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Research Papers: Contact Mechanics

Strain Hardening From Elastic–Perfectly Plastic to Perfectly Elastic Flattening Single Asperity Contact

[+] Author and Article Information
Hamid Ghaednia

Department of Mechanical Engineering,
William Marsh Rice University,
Houston, TX 77251
e-mail: hamid.ghaednia@rice.edu

Matthew R. W. Brake

Department of Mechanical Engineering,
William Marsh Rice University,
Houston, TX 77251
e-mail: brake@rice.edu

Michael Berryhill

Department of Mechanical Engineering,
Auburn University,
Auburn, AL 36849
e-mail: mtb0027@auburn.edu

Robert L. Jackson

Professor
Department of Mechanical Engineering,
Auburn University,
Auburn, AL 36849
e-mail: jacksr7@auburn.edu

Contributed by the Tribology Division of ASME for publication in the JOURNAL OF TRIBOLOGY. Manuscript received April 19, 2018; final manuscript received September 17, 2018; published online November 21, 2018. Assoc. Editor: Liming Chang.

J. Tribol 141(3), 031402 (Nov 21, 2018) (11 pages) Paper No: TRIB-18-1162; doi: 10.1115/1.4041537 History: Received April 19, 2018; Revised September 17, 2018

For elastic contact, an exact analytical solution for the stresses and strains within two contacting bodies has been known since the 1880s. Despite this, there is no similar solution for elastic–plastic contact due to the integral nature of plastic deformations, and the few models that do exist develop approximate solutions for the elastic–perfectly plastic material model. In this work, the full transition from elastic–perfectly plastic to elastic materials in contact is studied using a bilinear material model in a finite element environment for a frictionless dry flattening contact. Even though the contact is considered flattening, elastic deformations are allowed to happen on the flat. The real contact radius is found to converge to the elastic contact limit at a tangent modulus of elasticity around 20%. For the contact force, the results show a different trend in which there is a continual variation in forces across the entire range of material models studied. A new formulation has been developed based on the finite element results to predict the deformations, real contact area, and contact force. A second approach has been introduced to calculate the contact force based on the approximation of the Hertzian solution for the elastic deformations on the flat. The proposed formulation is verified for five different materials sets.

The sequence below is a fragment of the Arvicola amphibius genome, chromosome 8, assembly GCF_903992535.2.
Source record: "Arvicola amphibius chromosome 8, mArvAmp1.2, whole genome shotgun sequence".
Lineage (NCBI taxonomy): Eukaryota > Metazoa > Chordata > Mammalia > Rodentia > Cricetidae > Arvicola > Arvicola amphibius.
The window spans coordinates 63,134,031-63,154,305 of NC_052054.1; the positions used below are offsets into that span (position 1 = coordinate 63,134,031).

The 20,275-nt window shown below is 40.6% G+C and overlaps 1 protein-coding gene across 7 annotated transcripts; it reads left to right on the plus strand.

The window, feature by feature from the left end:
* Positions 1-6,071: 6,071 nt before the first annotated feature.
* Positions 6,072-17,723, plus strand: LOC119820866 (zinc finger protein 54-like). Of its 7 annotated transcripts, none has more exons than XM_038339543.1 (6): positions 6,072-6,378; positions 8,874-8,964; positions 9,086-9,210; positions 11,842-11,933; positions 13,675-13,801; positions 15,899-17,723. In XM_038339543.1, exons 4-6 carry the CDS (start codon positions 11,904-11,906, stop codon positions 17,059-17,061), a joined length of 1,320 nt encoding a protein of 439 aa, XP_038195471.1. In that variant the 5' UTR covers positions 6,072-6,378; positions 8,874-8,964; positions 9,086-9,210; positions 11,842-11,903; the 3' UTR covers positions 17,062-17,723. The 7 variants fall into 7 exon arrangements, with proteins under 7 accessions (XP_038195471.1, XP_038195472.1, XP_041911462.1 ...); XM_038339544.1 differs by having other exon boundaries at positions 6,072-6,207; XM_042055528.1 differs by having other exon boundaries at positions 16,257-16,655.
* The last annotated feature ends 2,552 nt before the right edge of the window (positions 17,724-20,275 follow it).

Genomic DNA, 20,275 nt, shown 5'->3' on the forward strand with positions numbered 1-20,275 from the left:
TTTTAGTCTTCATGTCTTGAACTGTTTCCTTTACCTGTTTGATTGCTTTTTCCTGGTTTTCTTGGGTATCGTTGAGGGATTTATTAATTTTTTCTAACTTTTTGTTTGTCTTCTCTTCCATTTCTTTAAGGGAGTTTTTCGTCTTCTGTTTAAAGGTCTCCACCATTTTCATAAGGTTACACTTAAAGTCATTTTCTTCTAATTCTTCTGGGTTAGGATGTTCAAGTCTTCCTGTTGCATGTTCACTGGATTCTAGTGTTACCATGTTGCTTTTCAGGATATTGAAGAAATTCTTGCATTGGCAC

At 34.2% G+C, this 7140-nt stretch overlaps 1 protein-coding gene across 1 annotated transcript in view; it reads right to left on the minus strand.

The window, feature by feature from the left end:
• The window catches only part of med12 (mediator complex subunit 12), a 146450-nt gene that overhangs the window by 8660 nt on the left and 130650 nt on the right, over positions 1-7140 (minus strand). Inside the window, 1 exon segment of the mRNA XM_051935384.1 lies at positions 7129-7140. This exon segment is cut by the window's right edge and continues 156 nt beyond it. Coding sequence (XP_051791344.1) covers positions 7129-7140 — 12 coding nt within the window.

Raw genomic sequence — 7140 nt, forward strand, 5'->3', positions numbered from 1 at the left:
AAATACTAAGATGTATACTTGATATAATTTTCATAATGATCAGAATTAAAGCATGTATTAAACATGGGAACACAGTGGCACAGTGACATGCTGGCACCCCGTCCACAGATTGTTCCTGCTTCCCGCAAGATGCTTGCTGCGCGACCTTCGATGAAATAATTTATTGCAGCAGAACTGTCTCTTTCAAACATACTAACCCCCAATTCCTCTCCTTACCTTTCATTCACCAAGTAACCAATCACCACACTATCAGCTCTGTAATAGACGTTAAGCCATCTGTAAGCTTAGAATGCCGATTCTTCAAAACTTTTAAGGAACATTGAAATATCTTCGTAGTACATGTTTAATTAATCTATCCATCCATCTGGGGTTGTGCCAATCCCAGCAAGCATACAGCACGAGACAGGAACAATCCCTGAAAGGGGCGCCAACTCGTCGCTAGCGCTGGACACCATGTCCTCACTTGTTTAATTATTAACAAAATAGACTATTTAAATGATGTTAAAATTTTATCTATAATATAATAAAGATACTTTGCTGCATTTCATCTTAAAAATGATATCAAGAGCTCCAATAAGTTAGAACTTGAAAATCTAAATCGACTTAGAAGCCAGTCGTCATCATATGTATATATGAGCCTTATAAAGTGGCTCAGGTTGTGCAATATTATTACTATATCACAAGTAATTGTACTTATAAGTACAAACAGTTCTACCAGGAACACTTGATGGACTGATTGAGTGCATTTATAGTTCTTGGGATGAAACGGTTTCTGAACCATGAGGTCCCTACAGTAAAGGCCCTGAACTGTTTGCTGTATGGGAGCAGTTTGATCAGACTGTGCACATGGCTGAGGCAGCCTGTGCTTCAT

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Figures

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Fig. 1

Meshing of the FE model

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Fig. 2

von Mises stress distribution contour for a flattening contact, of a bilinear sphere and an elastic sphere

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Fig. 3

Deformation ratio of the sphere for, 0 ≤ Et/Es ≤ 1 and 0 < Δ/R ≤ 0.05 using FE analysis

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Fig. 4

Contact radius versus Δ/R and Et/Es, Hertz and JG model show upper and lower limits, respectively

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Fig. 5

Average contact pressure versus Δ/R and Et/Es. Hertz and JG models show upper and lower limits, respectively.

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Fig. 6

Contact force versus Δ/R and Et/Es. Hertz and JG model show upper and lower limits, respectively.

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Fig. 7

Comparison of deformation ratio's large deformation limit, δsp*, between FE results at Δ/R = 0.05 and Eq. (11)

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Fig. 8

Comparison of deformation ratio, δs*, contact radius, a, and contact force, F, between the FE modeling and proposed formulation for material set 1

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Fig. 9

Comparison of deformation ratio, δs*, contact radius, a, and contact force, F, between the FE modeling and proposed formulation for material set 2

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Fig. 10

Comparison of deformation ratio, δs*, contact radius, a, and contact force, F, between the FE modeling and proposed formulation for material set 3

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Fig. 11

Comparison of deformation ratio, δs*, contact radius, a, and contact force, F, between the FE modeling and proposed formulation for material set 4

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Fig. 12

Comparison of deformation ratio, δs*, contact radius, a, and contact force, F, between the FE modeling and proposed formulation for material set 5

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